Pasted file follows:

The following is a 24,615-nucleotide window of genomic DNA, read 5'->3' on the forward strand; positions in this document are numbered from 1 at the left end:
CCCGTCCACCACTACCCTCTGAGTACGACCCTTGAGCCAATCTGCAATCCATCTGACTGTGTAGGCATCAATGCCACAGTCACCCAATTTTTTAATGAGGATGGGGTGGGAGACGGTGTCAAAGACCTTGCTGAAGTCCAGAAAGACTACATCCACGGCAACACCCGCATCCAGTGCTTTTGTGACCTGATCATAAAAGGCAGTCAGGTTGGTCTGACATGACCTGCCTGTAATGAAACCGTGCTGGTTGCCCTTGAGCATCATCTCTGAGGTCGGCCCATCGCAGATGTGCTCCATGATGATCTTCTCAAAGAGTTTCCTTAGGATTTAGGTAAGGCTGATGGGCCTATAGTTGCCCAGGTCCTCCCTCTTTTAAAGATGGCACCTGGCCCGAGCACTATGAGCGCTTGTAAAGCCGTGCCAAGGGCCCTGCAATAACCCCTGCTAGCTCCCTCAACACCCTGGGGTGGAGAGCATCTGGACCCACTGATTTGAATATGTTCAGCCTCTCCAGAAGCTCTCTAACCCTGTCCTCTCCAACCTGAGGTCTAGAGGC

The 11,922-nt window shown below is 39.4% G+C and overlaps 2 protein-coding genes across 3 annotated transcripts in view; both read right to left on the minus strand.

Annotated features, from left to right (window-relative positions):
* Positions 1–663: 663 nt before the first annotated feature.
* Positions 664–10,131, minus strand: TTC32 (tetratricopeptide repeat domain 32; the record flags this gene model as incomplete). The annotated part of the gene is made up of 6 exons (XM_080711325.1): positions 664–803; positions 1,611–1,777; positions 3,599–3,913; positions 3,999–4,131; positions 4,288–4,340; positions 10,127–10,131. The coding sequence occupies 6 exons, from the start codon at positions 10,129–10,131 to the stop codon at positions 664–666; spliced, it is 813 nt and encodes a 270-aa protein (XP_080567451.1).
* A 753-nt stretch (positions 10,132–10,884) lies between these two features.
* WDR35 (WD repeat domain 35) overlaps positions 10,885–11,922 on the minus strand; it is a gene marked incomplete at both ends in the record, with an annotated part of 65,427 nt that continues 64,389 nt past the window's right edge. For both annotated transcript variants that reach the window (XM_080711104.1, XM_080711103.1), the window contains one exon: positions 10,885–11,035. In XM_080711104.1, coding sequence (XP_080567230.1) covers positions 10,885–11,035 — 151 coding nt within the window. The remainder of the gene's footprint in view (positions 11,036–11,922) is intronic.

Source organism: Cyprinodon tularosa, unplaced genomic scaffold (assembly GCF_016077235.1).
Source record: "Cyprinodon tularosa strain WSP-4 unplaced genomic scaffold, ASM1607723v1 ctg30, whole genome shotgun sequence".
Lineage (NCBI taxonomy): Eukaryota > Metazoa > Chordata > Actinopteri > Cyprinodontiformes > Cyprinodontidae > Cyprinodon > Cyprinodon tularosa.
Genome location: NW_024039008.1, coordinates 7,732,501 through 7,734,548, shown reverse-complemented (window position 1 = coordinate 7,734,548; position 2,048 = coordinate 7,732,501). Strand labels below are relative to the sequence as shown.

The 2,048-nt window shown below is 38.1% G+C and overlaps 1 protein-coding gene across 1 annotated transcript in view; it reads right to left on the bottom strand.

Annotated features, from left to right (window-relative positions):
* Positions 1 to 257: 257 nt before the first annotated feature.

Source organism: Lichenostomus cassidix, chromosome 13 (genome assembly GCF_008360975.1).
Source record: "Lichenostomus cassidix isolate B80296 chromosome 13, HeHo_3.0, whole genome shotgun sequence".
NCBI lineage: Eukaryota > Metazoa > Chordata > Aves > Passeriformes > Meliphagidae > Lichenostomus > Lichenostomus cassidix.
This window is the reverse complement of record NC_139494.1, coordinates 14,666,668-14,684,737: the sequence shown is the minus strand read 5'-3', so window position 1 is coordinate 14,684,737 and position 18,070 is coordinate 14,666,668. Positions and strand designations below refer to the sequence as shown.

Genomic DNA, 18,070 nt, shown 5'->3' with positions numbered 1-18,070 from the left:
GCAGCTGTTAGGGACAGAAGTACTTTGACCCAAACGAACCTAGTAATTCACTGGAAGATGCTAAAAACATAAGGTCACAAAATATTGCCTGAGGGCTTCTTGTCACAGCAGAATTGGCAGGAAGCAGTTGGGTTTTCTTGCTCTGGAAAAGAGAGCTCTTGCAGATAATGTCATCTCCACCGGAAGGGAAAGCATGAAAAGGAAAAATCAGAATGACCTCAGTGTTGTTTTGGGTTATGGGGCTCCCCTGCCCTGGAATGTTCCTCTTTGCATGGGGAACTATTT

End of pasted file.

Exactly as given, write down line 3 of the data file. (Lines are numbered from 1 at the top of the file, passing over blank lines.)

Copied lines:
The 11,922-nt window shown below is 39.4% G+C and overlaps 2 protein-coding genes across 3 annotated transcripts in view; both read right to left on the minus strand.